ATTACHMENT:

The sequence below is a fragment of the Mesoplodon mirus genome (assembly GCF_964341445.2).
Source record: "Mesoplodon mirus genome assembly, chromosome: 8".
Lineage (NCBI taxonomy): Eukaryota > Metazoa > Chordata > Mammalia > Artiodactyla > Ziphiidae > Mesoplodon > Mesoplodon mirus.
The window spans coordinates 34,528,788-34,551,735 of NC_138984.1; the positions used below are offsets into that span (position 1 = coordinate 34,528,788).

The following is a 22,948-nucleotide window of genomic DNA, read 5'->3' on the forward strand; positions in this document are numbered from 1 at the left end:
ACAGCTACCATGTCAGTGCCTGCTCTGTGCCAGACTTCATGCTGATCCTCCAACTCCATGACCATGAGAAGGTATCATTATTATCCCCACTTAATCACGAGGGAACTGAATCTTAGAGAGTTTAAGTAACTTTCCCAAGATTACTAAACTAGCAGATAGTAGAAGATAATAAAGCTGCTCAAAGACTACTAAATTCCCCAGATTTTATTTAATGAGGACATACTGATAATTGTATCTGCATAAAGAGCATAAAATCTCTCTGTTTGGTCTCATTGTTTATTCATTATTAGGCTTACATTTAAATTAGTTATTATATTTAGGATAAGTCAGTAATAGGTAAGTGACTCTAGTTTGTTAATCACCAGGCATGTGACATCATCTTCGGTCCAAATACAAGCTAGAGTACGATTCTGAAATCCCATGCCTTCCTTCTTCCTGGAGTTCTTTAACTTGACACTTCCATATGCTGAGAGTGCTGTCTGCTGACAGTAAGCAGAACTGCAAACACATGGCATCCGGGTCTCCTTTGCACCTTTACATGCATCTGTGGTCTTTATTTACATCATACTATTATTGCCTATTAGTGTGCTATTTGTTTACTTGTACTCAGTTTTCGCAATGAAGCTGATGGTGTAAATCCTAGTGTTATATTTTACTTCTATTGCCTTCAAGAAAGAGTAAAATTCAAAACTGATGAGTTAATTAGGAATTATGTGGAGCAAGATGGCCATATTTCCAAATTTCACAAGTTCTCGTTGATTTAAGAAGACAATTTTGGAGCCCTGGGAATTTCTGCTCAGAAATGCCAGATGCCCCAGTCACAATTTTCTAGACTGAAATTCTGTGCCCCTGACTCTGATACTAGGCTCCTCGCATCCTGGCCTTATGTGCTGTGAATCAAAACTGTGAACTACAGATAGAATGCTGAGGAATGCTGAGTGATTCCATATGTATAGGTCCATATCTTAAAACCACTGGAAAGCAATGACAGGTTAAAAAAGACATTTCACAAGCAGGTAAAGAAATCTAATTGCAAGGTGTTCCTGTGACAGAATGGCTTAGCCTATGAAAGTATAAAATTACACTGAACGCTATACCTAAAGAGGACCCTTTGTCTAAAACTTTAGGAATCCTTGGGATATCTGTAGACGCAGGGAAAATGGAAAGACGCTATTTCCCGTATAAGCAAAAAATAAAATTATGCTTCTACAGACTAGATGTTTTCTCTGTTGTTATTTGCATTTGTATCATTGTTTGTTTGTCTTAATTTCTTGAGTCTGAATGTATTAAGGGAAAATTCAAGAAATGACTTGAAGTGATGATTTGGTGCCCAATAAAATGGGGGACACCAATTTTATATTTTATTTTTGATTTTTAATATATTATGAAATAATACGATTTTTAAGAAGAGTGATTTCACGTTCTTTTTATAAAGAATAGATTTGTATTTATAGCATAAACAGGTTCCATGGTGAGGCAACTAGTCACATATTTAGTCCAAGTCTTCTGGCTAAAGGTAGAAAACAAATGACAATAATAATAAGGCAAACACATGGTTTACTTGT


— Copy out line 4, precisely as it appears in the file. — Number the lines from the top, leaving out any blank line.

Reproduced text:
The window spans coordinates 34,528,788-34,551,735 of NC_138984.1; the positions used below are offsets into that span (position 1 = coordinate 34,528,788).